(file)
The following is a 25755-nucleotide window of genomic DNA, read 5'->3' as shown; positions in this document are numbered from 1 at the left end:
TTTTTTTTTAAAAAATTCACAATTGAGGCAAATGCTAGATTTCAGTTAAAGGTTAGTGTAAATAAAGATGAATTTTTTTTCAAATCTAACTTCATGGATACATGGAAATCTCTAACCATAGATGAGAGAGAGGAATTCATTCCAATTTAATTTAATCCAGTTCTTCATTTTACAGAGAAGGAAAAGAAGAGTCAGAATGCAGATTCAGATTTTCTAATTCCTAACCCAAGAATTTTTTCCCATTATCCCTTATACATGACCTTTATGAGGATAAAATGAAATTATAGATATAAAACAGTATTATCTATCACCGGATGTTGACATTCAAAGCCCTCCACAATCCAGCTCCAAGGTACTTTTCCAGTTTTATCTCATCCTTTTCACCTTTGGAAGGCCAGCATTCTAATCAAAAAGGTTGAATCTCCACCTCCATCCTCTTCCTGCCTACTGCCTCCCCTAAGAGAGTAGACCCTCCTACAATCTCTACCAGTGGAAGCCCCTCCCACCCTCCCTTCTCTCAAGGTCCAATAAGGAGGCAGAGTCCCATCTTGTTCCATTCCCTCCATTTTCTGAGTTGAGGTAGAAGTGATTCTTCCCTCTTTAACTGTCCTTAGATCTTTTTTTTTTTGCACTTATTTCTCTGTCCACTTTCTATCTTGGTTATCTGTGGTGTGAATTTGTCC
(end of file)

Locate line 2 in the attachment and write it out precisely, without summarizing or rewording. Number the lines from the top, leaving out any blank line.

TTTTTTTTTAAAAAATTCACAATTGAGGCAAATGCTAGATTTCAGTTAAAGGTTAGTGTAAATAAAGATGAATTTTTTTTCAAATCTAACTTCATGGATACATGGAAATCTCTAACCATAGATGAGAGAGAGGAATTCATTCCAATTTAATTTAATCCAGTTCTTCATTTTACAGAGAAGGAAAAGAAGAGTCAGAATGCAGATTCAGATTTTCTAATTCCTAACCCAAGAATTTTTTCCCATTATCCCTTATACATGACCTTTATGAGGATAAAATGAAATTATAGATATAAAACAGTATTATCTATCACCGGATGTTGACATTCAAAGCCCTCCACAATCCAGCTCCAAGGTACTTTTCCAGTTTTATCTCATCCTTTTCACCTTTGGAAGGCCAGCATTCTAATCAAAAAGGTTGAATCTCCACCTCCATCCTCTTCCTGCCTACTGCCTCCCCTAAGAGAGTAGACCCTCCTACAATCTCTACCAGTGGAAGCCCCTCCCACCCTCCCTTCTCTCAAGGTCCAATAAGGAGGCAGAGTCCCATCTTGTTCCATTCCCTCCATTTTCTGAGTTGAGGTAGAAGTGATTCTTCCCTCTTTAACTGTCCTTAGATCTTTTTTTTTTTGCACTTATTTCTCTGTCCACTTTCTATCTTGGTTATCTGTGGTGTGAATTTGTCC